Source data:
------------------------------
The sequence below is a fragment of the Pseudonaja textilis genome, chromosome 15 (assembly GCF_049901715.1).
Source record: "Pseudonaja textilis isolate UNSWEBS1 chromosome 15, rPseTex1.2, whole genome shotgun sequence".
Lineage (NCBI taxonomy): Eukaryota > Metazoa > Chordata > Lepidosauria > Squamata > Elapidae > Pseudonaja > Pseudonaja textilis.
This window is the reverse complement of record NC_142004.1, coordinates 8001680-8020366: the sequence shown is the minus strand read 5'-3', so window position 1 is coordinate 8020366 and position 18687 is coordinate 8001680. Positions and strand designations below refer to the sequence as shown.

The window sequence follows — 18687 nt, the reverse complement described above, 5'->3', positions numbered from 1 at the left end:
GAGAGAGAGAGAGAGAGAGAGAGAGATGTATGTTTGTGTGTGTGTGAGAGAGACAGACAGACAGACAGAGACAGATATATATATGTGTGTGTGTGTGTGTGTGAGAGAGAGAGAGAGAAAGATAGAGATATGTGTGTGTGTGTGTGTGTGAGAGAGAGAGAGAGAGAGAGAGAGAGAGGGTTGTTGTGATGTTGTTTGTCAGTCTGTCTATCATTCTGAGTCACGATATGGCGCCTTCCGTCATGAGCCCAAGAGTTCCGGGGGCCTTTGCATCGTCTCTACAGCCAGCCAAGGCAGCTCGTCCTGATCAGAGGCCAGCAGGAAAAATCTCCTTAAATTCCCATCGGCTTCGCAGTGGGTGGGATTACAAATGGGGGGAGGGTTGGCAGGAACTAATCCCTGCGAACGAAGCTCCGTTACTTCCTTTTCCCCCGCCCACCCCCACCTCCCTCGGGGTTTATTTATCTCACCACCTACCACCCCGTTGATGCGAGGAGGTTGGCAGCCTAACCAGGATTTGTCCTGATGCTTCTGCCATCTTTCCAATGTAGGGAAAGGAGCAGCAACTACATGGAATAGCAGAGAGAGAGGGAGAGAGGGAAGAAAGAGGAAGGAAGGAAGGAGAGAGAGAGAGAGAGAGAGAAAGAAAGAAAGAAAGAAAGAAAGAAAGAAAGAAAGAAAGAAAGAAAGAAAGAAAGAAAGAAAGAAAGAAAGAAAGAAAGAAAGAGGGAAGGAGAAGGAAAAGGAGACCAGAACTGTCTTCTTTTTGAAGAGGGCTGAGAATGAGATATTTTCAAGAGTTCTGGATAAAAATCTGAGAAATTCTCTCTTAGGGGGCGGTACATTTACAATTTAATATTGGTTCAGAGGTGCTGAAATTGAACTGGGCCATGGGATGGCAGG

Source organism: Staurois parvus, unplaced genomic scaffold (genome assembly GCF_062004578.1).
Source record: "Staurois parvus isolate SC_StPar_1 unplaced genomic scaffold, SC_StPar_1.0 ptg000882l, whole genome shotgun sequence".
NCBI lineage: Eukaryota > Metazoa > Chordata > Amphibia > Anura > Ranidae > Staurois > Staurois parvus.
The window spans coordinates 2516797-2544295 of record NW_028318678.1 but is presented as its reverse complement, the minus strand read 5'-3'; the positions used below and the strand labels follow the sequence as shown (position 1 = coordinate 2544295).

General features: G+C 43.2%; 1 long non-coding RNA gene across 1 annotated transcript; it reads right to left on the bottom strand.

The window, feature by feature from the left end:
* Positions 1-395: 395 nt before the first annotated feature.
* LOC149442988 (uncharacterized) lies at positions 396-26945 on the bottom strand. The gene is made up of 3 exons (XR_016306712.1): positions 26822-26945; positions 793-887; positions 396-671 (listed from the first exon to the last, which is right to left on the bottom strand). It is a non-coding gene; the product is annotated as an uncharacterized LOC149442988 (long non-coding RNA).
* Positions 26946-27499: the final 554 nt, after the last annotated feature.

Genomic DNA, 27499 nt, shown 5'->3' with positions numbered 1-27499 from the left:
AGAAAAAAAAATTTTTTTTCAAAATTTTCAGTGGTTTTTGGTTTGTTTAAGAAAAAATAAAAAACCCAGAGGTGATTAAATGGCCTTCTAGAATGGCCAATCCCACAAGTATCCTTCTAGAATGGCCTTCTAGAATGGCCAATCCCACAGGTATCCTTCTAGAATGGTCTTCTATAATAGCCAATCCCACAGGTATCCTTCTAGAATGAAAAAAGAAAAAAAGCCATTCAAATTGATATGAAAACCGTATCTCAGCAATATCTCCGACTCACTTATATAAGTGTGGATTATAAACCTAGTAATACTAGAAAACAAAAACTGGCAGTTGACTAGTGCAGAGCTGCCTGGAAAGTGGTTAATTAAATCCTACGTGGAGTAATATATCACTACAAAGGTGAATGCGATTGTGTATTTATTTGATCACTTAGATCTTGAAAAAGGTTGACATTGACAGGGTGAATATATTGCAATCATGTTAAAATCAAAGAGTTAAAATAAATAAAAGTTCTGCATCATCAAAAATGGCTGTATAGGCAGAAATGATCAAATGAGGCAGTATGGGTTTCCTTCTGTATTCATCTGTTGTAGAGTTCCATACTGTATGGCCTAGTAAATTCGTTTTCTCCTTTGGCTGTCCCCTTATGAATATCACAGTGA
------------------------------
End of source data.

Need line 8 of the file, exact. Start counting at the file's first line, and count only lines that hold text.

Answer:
Source record: "Staurois parvus isolate SC_StPar_1 unplaced genomic scaffold, SC_StPar_1.0 ptg000882l, whole genome shotgun sequence".